Rauschenberg used images of current events gathered from magazines and newspapers for his 1964 collage Retroactive 1 (1964). A large press photograph of John F. Kennedy speaking at a televised news conference was the source for this screen print on canvas. He juxtaposed the image of Kennedy with another photo silkscreen of a parachuting astronaut. The overlapping, and seemingly disparate, composition creates a colorful visual commentary on a media-saturated culture struggling to come to grips with the television era.




BITS AND PIECES



People Simply Don’t Believe





When I tell them that 400 Americans own as much wealth as approximately 50% of the country.  Here’s the link.


Show Me The Money





Go take a look at the fifteen charts. And then tell me why we place so much trust in the free market system when it's clear it only works for a small percentage of Americans.


“Of  Course  It’s About The Oil!”




General Abizaid, former CENTCOM commander, speaking at a Stanford forum, injects a kernel of reality in the Iraq War debate,  “Of course it’s about oil, we can’t really deny that,”


Coming on the heels of Greenspan’s pronouncement that “the Iraq War is largely about oil,”, it seems as if official Washington is starting to play its last and most obvious card as it struggles to justify a lie.  I suppose they figure that now it’s ok to say that the US military is but an operational arm of the oil companies.



The Propaganda Machine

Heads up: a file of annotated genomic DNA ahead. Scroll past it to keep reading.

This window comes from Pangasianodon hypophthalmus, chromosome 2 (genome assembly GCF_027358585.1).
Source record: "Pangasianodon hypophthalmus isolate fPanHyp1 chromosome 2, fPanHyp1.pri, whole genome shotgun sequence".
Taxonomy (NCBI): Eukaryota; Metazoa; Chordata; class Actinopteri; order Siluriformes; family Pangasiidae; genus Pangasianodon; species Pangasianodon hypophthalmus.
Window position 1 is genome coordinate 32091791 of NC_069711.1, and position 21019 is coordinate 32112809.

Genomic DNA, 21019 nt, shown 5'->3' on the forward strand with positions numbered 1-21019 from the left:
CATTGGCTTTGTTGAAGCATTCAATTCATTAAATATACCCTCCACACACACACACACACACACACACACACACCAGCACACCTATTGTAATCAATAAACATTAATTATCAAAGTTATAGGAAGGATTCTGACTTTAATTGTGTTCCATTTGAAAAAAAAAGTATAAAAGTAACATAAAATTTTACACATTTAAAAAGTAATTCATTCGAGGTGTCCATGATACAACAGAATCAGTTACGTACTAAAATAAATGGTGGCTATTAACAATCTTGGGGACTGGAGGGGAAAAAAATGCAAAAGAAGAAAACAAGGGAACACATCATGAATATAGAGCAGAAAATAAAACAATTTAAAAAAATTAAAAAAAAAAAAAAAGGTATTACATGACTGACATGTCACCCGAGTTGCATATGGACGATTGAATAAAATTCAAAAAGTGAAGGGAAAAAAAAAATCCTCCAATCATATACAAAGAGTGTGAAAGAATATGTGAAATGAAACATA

An important message from Charles Pierce:

It is important to remember that neither the Heritage Foundation nor the American Enterprise Institute exist to do actual empirical research. You know, the kind of research where you really don't know what the answer's going to be until you've done all the research and assembled all the data. You know, the honest kind.


Oh, no. None of that for these folks. Both of these outfits exist solely to put a pseudo-academic gloss on what conservative politicians choose to believe anyway. They are not "think-tanks," if that buzzy phrase ever had a real meaning. They are talking-point factories. They exist so that people like Michele Bachmann can appear to be smart...


Heritage and AEI produce "research" the way the Fox News Channel produces "journalism." It's propaganda with data points.





FOOD FOR THOUGHT




The Nietzsche Family Circus



“When marrying, ask yourself this question: Do you believe that you will be able to converse well with this person into your old age? Everything else in marriage is transitory.”



“Many are stubborn in pursuit of the path they have chosen, few in pursuit of the goal.”




“Sensuality often makes love grow too quickly, so that the root remains weak and is easy to pull out.”



“To predict the behavior of ordinary people in advance, you only have to assume that they will always try to escape a disagreeable situation with the smallest possible expenditure of intelligence.”




It is not a lack of love, but a lack of friendship that makes unhappy marriages.




I'm not upset that you lied to me, I'm upset that from now on I can't believe you.




Success has always been a great liar.




“Faith means not wanting to know what is true.”



“Is man one of God's blunders? Or is God one of man's blunders?”



good links